Vietnam has a lot to offer foreign workers who are looking to transition to working abroad
From the stunning natural beauty of Vietnam to the thriving economy and room for greater opportunities, it’s no wonder so many people are looking to Vietnam to become foreign employees. If you are considering a move to Vietnam as a foreign employee, it is important to stay updated with the latest legislation surrounding work permits.
This article is going to outline the latest changes to work permits for foreign employees in Vietnam.
Changes for foreign employees – Resolution 105
Resolution 105/NQ-CP was issued by the Vietnamese government on September 9 as a way to support businesses struggling with the challenges brought on by the global pandemic.
The resolution not only aims to help businesses, but foreign workers, too. The resolution had eased many of the regulations surrounding the issuance, extension and certification of work documents necessary for work permits for foreign workers in Vietnam. Many of the older measures from Decree 152 have been relaxed, which is great news for foreign nationals.
What’s changed with Resolution 105?
With the introduction of Resolution 105, the Vietnamese government has empowered local authorities to relax the restrictions surrounding work permits. Some of these changes include:
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- Degrees no longer have to be related to the job position in Vietnam. Previously under Decree 152, the university degree held by the foreign worker had to be related to their occupation, but now it doesn’t.
- The training field does not have to be related to the job role either, which opens up positions for many more foreign workers.
- If you are an expert or technician, you can use your previous work permits or certificates as a form of work experience. Previously, you were required to hold work experience from your home country.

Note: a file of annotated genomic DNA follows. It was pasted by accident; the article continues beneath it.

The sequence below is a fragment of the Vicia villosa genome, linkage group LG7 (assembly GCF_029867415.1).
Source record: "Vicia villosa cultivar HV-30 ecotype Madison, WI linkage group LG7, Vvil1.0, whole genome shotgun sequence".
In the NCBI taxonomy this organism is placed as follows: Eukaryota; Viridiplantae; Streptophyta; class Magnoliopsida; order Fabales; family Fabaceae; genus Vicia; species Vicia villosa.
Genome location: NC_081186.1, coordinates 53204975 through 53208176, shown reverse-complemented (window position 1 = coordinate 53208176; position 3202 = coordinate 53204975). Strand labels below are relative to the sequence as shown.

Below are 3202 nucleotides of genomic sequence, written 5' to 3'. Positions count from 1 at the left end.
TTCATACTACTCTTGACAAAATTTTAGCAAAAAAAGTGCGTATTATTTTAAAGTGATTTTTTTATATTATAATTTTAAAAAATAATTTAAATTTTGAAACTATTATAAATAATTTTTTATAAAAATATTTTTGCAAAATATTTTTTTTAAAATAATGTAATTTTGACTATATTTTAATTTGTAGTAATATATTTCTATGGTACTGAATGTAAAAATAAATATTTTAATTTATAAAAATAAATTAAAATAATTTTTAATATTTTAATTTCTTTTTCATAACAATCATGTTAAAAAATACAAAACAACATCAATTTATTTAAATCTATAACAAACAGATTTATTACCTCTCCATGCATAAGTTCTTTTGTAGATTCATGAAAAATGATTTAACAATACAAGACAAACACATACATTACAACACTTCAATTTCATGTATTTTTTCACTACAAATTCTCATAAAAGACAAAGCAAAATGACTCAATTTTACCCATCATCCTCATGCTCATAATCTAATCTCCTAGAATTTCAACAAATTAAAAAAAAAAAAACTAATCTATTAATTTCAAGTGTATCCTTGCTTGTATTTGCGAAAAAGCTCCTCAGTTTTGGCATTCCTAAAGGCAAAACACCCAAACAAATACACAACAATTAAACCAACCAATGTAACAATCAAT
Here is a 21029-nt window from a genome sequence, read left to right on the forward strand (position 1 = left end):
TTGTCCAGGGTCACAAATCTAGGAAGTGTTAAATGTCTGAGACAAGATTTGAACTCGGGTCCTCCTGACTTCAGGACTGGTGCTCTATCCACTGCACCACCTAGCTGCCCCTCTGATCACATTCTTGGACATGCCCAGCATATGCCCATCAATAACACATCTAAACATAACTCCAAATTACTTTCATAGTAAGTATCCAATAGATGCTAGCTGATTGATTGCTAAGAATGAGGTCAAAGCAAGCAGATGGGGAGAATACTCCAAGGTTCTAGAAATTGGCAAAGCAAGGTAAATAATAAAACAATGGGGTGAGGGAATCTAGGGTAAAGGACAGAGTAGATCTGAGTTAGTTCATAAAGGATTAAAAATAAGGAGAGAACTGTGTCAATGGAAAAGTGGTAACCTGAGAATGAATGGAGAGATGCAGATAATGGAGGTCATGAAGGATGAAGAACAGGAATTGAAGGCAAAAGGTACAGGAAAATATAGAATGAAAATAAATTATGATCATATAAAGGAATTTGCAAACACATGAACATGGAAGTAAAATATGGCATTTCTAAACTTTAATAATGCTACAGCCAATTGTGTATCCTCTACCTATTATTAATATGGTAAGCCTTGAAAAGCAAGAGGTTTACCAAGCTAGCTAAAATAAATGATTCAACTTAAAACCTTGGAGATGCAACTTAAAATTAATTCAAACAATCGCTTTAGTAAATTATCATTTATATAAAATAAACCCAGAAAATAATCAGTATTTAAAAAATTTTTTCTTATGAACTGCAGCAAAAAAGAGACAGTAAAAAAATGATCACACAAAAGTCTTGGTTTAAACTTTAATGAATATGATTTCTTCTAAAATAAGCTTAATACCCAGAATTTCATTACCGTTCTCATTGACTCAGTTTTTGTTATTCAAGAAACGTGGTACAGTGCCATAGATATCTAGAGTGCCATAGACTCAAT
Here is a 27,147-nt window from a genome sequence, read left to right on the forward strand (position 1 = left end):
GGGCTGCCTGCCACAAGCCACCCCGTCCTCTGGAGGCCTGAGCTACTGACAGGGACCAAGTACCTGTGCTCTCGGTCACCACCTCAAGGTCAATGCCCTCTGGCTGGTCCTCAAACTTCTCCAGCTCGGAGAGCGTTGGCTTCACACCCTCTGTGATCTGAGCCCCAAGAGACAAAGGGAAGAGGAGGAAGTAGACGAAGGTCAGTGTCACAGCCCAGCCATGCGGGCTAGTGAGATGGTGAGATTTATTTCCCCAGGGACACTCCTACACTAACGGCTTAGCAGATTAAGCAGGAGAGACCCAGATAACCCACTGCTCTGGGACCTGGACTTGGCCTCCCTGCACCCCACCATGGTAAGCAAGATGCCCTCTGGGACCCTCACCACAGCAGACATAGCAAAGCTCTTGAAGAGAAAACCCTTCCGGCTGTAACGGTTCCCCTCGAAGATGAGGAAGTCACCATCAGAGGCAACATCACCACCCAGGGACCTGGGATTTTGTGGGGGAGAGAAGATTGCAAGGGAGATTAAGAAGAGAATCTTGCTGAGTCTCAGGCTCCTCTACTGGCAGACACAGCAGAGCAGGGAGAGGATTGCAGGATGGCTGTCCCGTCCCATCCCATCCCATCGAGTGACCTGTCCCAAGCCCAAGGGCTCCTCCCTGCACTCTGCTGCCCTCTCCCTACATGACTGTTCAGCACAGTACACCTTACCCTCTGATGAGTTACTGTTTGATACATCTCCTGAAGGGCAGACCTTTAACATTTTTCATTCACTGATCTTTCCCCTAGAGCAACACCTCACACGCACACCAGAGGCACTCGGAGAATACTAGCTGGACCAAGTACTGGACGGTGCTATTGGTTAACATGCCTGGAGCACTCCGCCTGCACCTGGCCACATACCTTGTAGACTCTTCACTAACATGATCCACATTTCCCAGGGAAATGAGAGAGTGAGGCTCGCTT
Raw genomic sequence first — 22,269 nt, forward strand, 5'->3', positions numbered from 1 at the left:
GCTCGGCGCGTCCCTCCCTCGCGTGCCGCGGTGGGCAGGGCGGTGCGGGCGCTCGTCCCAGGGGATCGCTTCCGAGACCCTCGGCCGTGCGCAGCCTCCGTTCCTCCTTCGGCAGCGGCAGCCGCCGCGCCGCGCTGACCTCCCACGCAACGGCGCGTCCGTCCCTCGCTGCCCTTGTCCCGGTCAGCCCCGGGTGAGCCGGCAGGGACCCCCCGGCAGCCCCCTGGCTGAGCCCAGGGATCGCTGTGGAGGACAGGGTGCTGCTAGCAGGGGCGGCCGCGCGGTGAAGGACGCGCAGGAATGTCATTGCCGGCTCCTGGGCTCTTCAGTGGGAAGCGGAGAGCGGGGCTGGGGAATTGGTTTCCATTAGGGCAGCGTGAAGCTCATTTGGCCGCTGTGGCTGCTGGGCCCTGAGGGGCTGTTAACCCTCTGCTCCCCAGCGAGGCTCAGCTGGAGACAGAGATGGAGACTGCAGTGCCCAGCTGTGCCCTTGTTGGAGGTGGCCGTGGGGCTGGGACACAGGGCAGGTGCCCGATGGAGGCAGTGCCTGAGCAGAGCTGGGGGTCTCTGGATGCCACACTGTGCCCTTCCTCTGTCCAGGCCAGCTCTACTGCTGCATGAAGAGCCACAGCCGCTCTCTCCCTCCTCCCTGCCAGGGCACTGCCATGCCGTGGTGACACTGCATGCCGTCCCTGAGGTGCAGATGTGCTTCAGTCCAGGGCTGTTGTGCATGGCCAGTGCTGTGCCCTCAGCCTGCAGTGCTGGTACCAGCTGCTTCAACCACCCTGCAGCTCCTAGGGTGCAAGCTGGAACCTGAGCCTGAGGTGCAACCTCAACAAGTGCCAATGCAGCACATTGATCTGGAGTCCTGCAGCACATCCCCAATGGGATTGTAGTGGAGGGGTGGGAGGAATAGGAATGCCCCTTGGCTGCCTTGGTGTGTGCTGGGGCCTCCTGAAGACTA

- You can move to another province or city for no more than six months without the need to reapply for a work permit. Employers must report the location of foreign workers to the labour department, however.
As well as these changes, the notarisation requirements for passports has been removed for foreign workers. Now, all you need is a valid copy of your passport. Moreover, foreign employees entering Vietnam will enjoy a more streamlined entry procedure that includes recognition of vaccine passports.
Employers must remain compliant
Although these changes in regulations are designed to make it easier for foreign workers to enter and re-apply for work permits, it is still important that employers remain compliant with the existing regulations. The Vietnamese government is clearly listening to businesses about their economic needs, and these changes hope to address many of these concerns. However, these changes need to be used within the existing framework, otherwise, companies run the risk of facing strict penalties. For employees, failure to adhere to these regulations could result in deportation for skirting labour rules.